In this Rule 21 proceeding before the Colorado Supreme Court, the parent served a subpoena duces tecum on the county seeking documents that might contain statements made by the County’s former director about the case and the parent. ¶8. The county provided some documents responsive to the parent’s request, but also provided a privilege log identifying eight emails withheld from disclosure and a redacted document, indicating that the undisclosed information constituted communications subject to the attorney-client privilege. ¶¶9-10. Believing the privilege log was inadequate, the parent moved for an in camera review of the withheld information. ¶12. The district court granted the parent’s request for an in camera review and the county filed a petition with the Colorado Supreme Court pursuant to C.A.R. 21. ¶13.
In upholding the district court’s order for an in camera review, the Colorado Supreme Court determined that the appropriate test for determining when an in camera review of documents that are allegedly protected by the attorney-client privilege should occur is the test described in Alcon v. Spicer, 113 P.3d 735, 742 (Colo. 2005), not People v. Madera, 112 P.3d 688, 689-90 (Colo. 2005). In People v. Madera, the Colorado Supreme Court had held that, in the context of a criminal defendant’s post-plea ineffective assistance of counsel claim, an in camera request of counsel’s case file may not be granted without an adequate factual basis supporting a good faith belief by a reasonable person that not all the documents in the case file are protected by the attorney-client privilege. 112 P.3d at 689-90. The Madera Court further explained that a six-point analytical framework must be used to determine whether a person seeking an in camera review has established a factual basis. Id. at 691. In Alcon v. Spicer, in the context of a discovery dispute in a civil personal injury claim, the Supreme Court described the process for creating a privilege log, nothing that the documents in the log must be described “with sufficient detail so that the opposing party and, if necessary, the trial court can assess the claim of privilege as to each withheld communication.” 113 P.3d at 742. If the party seeking discovery believes that the asserted privilege does not apply, it may request an in camera inspection of the challenged documents. Id.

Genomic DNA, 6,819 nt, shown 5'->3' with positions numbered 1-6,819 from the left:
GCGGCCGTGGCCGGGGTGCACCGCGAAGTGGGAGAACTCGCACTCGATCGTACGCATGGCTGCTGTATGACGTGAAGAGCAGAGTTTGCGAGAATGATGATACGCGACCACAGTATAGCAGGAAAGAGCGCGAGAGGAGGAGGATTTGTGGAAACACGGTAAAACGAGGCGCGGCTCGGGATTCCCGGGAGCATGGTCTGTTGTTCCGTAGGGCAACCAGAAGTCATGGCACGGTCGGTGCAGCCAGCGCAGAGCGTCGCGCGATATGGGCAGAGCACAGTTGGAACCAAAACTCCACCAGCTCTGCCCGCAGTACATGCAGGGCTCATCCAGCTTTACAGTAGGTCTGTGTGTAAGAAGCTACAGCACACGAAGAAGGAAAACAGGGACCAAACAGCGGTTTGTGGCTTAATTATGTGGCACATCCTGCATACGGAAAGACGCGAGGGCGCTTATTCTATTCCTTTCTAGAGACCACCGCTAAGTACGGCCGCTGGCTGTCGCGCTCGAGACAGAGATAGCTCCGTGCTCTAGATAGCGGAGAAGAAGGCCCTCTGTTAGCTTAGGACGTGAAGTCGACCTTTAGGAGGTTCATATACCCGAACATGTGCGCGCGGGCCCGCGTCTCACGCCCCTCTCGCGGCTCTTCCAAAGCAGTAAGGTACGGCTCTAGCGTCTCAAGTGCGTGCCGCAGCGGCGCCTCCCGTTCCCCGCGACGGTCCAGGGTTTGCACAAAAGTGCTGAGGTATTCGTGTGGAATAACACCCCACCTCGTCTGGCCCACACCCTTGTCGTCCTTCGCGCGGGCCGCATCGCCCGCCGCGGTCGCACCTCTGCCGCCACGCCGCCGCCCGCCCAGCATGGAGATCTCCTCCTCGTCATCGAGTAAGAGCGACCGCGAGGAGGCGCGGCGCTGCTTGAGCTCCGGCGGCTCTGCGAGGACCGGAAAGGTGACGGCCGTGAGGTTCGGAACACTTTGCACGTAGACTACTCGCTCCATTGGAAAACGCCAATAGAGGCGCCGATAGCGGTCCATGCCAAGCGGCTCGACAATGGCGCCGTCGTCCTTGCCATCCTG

In J.P., relying on the fact that dependency and neglect cases are civil, not criminal matters, the Colorado Supreme Court determined that Alcon, not Madera, was the correct framework to assess claims of privilege in D&N cases.